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What is a RediQuest?


A RediQuest is an online course that provides its users with questions, information, media and tools for collaboration. Through a RediQuest you learn to solve BIG Issues and do so by working with others.

Questioning and Posing Problems


It is not just asking questions but seeing the value in asking the right questions. Wanting to understand the why and how and what and when and where of things. Knowing what information you will need to find to answer the questions and developing strategies to find it. Looking for problems to solve. Being sceptical especially when facts are presented without evidence.


Asking questions is the basis of all inquiry. Asking questions is what leads to great discoveries and makes the world a better place. Asking questions is what helps you understand not just know.


Every time you need to know more about a topic. Whenever you face a problem and need to find a solution. When you are presented with new ideas and need to understand them. When you want to exercise your mind.




  1. Use the six starters - Who? What? When? Where? Why? How?
  2. Think of questions and then search for ways of finding the answers
  3. Keep a list of good questions you think of or encounter
  4. Have a questioning attitude, enjoy questions, have fun with them, see them as steps on a journey to knowledge
  5. Use 'Thinking Routines' that allow you to find and explore great questions



  1. What makes you ask that? 
  2. What is interesting about this question? Who is it interesting for?
  3. What if . . .?
  4. Was finding the answer too easy? Did you ask the wrong question or did you not understand the question? Is there a bigger question you have missed?
  5. What do you think the answer will look like, sound like, feel like? How will you know you have the answer?

 THINKING ROUTINES FOR Questioning and Posing Problems


  1. Question Starts - Use this strategy to generate good questions and begin to identify and explore those most important to a topic
    1. Brainstorm a list of 12 questions or more about your topic. Use these question starters to help you:
      1. Why...?
      2. How would it be different if...?
      3. What are the reasons...?
      4. Suppose that...?
      5. What if...?
      6. What if we knew...?
      7. What is the purpose of...?
      8. What would change if...?
    2. Review the questions and mark those you find most interesting, share with a friend and discuss 'what makes it an interesting question?'. Reflect on the process and explore ways to investigate your questions.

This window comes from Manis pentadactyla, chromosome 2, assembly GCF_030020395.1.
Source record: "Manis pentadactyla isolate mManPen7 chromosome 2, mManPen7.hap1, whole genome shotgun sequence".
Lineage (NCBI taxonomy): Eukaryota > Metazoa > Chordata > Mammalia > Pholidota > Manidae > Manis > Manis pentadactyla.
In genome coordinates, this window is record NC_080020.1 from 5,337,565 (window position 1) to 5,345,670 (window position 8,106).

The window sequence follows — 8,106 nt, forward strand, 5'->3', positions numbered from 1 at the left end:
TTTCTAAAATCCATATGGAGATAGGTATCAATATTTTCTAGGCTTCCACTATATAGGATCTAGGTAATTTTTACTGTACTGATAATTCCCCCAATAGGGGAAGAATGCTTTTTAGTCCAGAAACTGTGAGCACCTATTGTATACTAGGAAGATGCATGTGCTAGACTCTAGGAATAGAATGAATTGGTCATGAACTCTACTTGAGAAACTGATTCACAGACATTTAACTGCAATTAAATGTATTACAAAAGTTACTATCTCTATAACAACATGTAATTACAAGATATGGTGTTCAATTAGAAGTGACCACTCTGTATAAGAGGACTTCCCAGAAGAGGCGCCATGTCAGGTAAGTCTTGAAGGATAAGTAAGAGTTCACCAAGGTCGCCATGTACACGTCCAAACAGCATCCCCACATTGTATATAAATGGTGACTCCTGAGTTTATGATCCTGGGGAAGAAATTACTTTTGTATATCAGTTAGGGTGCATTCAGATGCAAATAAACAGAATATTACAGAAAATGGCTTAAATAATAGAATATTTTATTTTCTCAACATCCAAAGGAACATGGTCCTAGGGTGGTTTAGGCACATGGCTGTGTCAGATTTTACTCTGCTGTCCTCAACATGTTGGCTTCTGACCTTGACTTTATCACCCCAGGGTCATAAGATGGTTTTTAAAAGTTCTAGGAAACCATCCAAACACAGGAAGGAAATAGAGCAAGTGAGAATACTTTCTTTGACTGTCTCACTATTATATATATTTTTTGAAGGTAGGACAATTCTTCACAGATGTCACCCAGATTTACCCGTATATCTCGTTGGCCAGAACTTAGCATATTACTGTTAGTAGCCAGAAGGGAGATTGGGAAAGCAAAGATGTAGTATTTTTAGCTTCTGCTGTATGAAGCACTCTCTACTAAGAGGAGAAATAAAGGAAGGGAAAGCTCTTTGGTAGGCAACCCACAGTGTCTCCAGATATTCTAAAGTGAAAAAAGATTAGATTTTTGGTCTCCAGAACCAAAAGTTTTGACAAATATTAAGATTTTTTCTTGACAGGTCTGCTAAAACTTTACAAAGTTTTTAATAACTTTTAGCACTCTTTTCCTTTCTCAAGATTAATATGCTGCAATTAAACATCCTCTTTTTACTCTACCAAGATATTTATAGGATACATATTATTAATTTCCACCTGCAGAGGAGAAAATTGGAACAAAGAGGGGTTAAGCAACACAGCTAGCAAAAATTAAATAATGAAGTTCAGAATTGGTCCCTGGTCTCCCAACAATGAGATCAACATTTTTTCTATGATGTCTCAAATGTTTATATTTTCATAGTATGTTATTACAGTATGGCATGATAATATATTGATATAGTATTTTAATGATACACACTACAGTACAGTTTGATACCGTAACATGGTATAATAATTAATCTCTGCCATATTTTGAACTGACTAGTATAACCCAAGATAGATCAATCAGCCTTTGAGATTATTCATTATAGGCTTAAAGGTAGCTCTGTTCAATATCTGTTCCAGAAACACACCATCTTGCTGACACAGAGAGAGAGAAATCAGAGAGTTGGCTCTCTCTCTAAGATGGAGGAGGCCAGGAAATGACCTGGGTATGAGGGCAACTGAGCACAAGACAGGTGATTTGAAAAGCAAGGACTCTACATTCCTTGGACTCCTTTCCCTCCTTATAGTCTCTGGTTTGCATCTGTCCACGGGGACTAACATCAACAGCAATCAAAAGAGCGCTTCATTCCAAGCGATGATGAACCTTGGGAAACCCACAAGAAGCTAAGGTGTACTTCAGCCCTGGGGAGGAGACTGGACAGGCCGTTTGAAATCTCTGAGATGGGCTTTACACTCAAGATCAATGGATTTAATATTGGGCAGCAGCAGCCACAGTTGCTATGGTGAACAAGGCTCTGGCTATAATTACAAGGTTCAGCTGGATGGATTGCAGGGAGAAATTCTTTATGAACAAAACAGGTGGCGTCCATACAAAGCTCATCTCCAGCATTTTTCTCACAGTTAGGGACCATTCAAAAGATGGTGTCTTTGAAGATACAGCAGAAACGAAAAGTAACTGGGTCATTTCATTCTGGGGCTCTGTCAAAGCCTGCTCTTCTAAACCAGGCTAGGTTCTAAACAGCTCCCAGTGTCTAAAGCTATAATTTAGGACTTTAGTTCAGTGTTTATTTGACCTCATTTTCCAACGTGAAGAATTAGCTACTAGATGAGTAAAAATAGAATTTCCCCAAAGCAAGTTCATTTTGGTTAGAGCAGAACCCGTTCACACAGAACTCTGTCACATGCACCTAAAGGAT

2. Creative Questions - A good routine for developing questions and for training your mind to think differently about the type of questions that need to be asked. Use it to generate creative questions to explore by following these steps:
    1. Pick an everyday object or topic and brainstorm a list of questions about it. Transform some of these questions in imaginative questions such as:
      • What would it be like if . . .
      • How would it be different if . . .
      • Suppose that . . .
      • What would change if . . .
      • How would it look different if . . .
    2. Select a question to imaginatively explore. Write a story, draw a picture, invent a scenario, conduct a thought experiment or dramatise a scenario
    3. Reflect on your thinking and the new ideas you have generated. Develop those that seem most useful.
  3. Claim, Support, Question - Use this routine to identify the truth of claims you or others make. Take a claim about the topic and identify support for it; What is it relying on for truth? Ask questions about your claim that explore what isn't explained, what new issues does the claim raise? Useful to use with a friend asking the questions.
  4. 5 Whys - This model of asking 'Why?' five times allows you to dig deeper into a problem. Begin by asking a 'Why' question. Listen to the answer from others or from your self, then ask a 'Why' question that digs deeper into the answer provided. Repeat this process so that you have asked 5 'Why' questions each revealing more information and each at a deeper level of understanding. 
  5. What makes you say that? - A powerful question for encouraging deeper thinking and one that works best when students learn that this question is not an attack on their thinking but is aimed at revealing more detail. Here is a list of similar Questions that Encourage Deeper Thinking.
    1. What makes you say that?
    2. What makes you think that?
    3. How do you know that?
    4. What makes you value that?
    5. What has changed about your thinking?
    6. What changed you mind?
    7. What questions does that raise?
    8. What question would a sceptic ask?
    9. What evidence do you have?
    10. What is the weak point in your argument?
    11. Who would agree with you? - Who would disagree with you?
    12. What do you still need to know?
    13. What else?
    14. What is missing?
    15. Where do you go from here?
    16. What part of the problem is left?
    17. What are you certain about? Why?
    18. What do you understand least?
    19. Can you summarise what X said?
    20. Is Y’s summary accurate, if not, what is inaccurate?
Thinking Routines adapted from Harvard's 'Visible Thinking Resource Book'